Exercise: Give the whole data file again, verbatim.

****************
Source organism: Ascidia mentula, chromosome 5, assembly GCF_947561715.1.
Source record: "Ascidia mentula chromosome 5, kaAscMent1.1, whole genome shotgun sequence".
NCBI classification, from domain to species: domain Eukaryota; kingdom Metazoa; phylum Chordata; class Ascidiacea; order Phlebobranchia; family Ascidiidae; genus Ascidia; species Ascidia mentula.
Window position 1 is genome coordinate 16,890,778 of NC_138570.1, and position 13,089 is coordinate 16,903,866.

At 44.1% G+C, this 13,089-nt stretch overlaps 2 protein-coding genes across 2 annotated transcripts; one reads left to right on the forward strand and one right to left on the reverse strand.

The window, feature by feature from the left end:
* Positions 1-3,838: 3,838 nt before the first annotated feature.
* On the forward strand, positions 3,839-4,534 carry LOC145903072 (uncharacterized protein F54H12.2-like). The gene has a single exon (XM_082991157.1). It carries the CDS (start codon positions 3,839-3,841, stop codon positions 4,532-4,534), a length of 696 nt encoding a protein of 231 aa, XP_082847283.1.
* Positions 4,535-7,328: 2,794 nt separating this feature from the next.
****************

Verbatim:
Source organism: Ascidia mentula, chromosome 5, assembly GCF_947561715.1.
Source record: "Ascidia mentula chromosome 5, kaAscMent1.1, whole genome shotgun sequence".
NCBI classification, from domain to species: domain Eukaryota; kingdom Metazoa; phylum Chordata; class Ascidiacea; order Phlebobranchia; family Ascidiidae; genus Ascidia; species Ascidia mentula.
Window position 1 is genome coordinate 16,890,778 of NC_138570.1, and position 13,089 is coordinate 16,903,866.

At 44.1% G+C, this 13,089-nt stretch overlaps 2 protein-coding genes across 2 annotated transcripts; one reads left to right on the forward strand and one right to left on the reverse strand.

The window, feature by feature from the left end:
* Positions 1-3,838: 3,838 nt before the first annotated feature.
* On the forward strand, positions 3,839-4,534 carry LOC145903072 (uncharacterized protein F54H12.2-like). The gene has a single exon (XM_082991157.1). It carries the CDS (start codon positions 3,839-3,841, stop codon positions 4,532-4,534), a length of 696 nt encoding a protein of 231 aa, XP_082847283.1.
* Positions 4,535-7,328: 2,794 nt separating this feature from the next.